Caroline Goulding

Review: Viva Italia | Fort Worth Symphony Orchestra | Bass Performance Hall

That's Italian!

Coming off months of stressful contract negotiations, the Fort Worth Symphony still manages an impressive concert of Italian and Italy-inspired works.

published Tuesday, February 2, 2016
1 comment

Photo: Jamie Jung
Caroline Goulding

Fort Worth — After weeks of contract negotiations, the threat of strike, and tension all around, this weekend’s Fort Worth Symphony program of Italian and Italian-inspired music was pure, sunny relief from all the drama. I was concerned that the distraction of proposed pay cuts and related indignities might distract the musicians, but they were in fine form, beginning the program with a sprightly rendition of Rossini’s Overture to L’italiana in Algeri.

The centerpiece of the program was Paganini’s Violin Concerto No. 1 in D Major, with soloist Caroline Goulding. Paganini wrote six violin concerti, but the first is played far more frequently than any of the others. Unlike, say, the Brahms concerto, or the Beethoven, Paganini’s violin concertos do not require much musical substance—just a ton of technique. Goulding, still in her early 20s, has technique to burn. Her intonation was almost impeccable, her facility was impressive, and in all likelihood she hasn’t even had to sell her soul to the devil to play so well, as Paganini himself was rumored to have done. I want to hear her again in a few years, playing something that requires soul as well as skill.

Just two things need attention, and neither concerns her sound: I’d like to see her play from memory rather than relying on sheet music—it’s a crutch. And in the long orchestral introduction, Goulding looked distinctly uncomfortable, standing in front of the orchestra in her red satin dress. She needs to figure out something to do so that she doesn’t look like me at a junior high dance, awkward and uncertain. When she began to play, she transformed into a dynamo.

Guest conductor Marcelo Lehninger ended the evening’s performance not with another work by an Italian composer, but rather one inspired by Italy: Felix Mendelssohn’s Symphony No. 4 Op. 90, “Italian.” Mendelssohn wrote his sister Fanny that the symphony “will be the jolliest piece I have ever done.” The Fort Worth Symphony under the baton of Lehninger produced a jolly performance indeed. The strings sounded especially clean in the first and second movements, while the horns shone in the third movement. Even when Lehninger ceased to provide a conducting pattern for several bars at a stretch in the speedy fourth movement, the orchestra maintained rigorous tempo and ensemble. An abrupt accelerando at the end of the fourth movement detracted from the usual drama of the ending, but it was a small quibble within an otherwise sprightly performance.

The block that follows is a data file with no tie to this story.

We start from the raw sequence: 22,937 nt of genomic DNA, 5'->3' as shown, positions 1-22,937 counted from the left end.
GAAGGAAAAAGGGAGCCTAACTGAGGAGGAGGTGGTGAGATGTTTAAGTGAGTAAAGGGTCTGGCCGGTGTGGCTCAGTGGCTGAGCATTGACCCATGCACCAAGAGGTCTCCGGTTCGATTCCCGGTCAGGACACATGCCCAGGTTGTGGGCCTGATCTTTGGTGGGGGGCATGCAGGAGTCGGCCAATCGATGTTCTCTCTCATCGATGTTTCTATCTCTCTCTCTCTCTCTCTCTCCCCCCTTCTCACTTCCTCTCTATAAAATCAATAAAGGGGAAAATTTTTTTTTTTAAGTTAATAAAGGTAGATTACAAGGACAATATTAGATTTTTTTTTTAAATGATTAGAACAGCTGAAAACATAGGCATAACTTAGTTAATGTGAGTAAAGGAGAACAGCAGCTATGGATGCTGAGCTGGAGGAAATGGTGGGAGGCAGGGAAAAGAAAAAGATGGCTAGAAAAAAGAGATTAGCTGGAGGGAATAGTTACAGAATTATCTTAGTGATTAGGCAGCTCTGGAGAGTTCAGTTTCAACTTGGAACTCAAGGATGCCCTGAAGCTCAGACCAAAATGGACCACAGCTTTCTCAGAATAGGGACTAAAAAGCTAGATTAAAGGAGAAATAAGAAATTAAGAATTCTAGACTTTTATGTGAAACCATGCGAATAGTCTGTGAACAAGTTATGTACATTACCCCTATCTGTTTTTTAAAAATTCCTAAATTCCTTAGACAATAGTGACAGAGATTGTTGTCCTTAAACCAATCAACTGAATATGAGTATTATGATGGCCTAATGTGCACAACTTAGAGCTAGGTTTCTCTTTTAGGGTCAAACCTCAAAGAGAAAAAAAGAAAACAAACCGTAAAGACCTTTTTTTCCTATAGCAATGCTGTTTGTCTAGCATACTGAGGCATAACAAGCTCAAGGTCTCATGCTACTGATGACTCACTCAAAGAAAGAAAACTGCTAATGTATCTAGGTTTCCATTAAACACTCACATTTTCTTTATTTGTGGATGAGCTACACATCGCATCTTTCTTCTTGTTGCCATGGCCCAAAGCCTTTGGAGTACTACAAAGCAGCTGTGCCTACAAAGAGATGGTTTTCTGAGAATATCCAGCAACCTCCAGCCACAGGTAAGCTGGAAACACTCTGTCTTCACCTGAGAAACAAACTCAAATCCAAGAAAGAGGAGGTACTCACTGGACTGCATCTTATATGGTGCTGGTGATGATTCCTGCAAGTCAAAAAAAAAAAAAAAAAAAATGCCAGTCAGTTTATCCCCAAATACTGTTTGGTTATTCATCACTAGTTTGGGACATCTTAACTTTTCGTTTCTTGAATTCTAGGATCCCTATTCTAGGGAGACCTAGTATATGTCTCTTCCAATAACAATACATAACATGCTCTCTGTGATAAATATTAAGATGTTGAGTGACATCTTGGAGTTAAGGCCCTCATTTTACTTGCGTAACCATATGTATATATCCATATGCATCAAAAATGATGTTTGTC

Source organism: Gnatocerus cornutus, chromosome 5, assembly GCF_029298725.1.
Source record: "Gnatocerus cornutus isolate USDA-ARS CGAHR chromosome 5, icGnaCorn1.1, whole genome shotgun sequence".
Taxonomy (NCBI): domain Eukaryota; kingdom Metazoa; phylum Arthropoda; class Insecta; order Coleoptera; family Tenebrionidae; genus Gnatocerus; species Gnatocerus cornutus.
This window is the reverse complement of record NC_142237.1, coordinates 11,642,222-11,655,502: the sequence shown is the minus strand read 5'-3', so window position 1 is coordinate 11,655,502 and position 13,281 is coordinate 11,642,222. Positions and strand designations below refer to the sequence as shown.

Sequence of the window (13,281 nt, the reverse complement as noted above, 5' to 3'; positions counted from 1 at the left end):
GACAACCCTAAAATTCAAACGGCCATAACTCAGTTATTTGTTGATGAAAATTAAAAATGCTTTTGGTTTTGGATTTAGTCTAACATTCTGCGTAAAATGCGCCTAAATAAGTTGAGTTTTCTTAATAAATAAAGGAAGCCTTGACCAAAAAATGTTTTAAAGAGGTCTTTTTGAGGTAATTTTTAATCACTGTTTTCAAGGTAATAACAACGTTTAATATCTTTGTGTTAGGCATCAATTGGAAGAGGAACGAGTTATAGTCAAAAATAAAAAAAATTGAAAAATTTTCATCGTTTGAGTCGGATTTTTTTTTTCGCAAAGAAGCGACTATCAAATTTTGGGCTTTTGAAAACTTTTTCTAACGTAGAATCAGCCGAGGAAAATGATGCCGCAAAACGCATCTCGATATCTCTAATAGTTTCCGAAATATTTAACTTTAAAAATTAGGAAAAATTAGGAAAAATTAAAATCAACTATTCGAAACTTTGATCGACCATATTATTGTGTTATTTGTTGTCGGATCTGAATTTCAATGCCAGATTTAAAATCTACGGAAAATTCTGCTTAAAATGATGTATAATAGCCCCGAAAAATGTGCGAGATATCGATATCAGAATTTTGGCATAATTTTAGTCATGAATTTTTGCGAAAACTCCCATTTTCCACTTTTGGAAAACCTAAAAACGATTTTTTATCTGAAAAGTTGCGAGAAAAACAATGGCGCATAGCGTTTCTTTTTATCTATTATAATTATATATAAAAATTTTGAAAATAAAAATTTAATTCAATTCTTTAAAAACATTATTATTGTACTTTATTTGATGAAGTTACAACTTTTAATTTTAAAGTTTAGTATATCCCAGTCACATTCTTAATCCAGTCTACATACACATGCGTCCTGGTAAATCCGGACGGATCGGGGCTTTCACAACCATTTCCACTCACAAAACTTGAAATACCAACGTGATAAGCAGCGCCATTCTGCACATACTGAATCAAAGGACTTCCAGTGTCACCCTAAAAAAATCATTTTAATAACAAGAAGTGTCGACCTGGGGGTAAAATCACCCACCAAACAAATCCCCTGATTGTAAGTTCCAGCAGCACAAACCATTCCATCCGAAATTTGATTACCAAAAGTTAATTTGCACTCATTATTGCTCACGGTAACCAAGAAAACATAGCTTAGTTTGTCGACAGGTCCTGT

The Fort Worth Symphony is an important part of Cowtown culture, and it needs our support as it navigates this tumultuous time in its history. The orchestra is still providing fine music for its audiences. What can its audiences do for the orchestra? Thanks For Reading


Janet Silk writes:
Saturday, February 13 at 10:35PM

What rude comments about Caroline. Who cares what she looks like waiting for her piece, and I have watched her play from memory many times. If she has sheet music there was obviously a reason. I'd like to see you get up and play like she has been doing since she was a little girl.

Dates, Prices, & Other Details

View the Article Slideshow

Comment on this Article

Share this article on Social Media
Click or Swipe to close
That's Italian!
Coming off months of stressful contract negotiations, the Fort Worth Symphony still manages an impressive concert of Italian and Italy-inspired works.
by J. Robin Coffelt

Share this article on Facebook
Tweet this article
Share this article on Google+
Share this article via email
Click or Swipe to close
views on theater, dance, classical music, opera and comedy performances
news & notes
reports from the local performing arts scene
features & interviews
who and what are moving and shaking in the performing arts scene
season announcements
keep up with the arts groups' upcoming seasons
listen to interviews with people in the local performing arts scene
media reviews
reviews and stories on performing arts-related film, TV, recordings and books
arts organizations
learn more about the local producing and presenting arts groups
performance venues
learn more about the theaters and spaces where the arts happen
keep up with fabulous ticket giveaways and other promotions
connect to local arts crowdfunding campaigns
post or view auditions and performing arts-related classes, services, jobs and more
about us
info on TheaterJones, our staff, what we do and how to contact us
Click or Swipe to close
First Name:
Last Name:
Date of Birth:
ZIP Code:
Your Email Address:
Click or Swipe to close
Join TheaterJones Around the Web

Follow Us on Twitter

Subscribe to our Youtube Channel

Click or Swipe to close
Search the TheaterJones Archives
Use any or all of the options below to search through all of reviews, interviews, features and special sections. If you are looking for a an event, use the calendar section of this website. This search will not search through the calendar.
Article Title Search:

Description Search:
TheaterJones Contributor:

TheaterJones Section:

Showing on or after:      Showing on or before:  
Click or Swipe to close
We welcome your comments

I am discussing:  

Your Name:
Your Email Adress:

please enter the text below and then click or tap SUBMIT :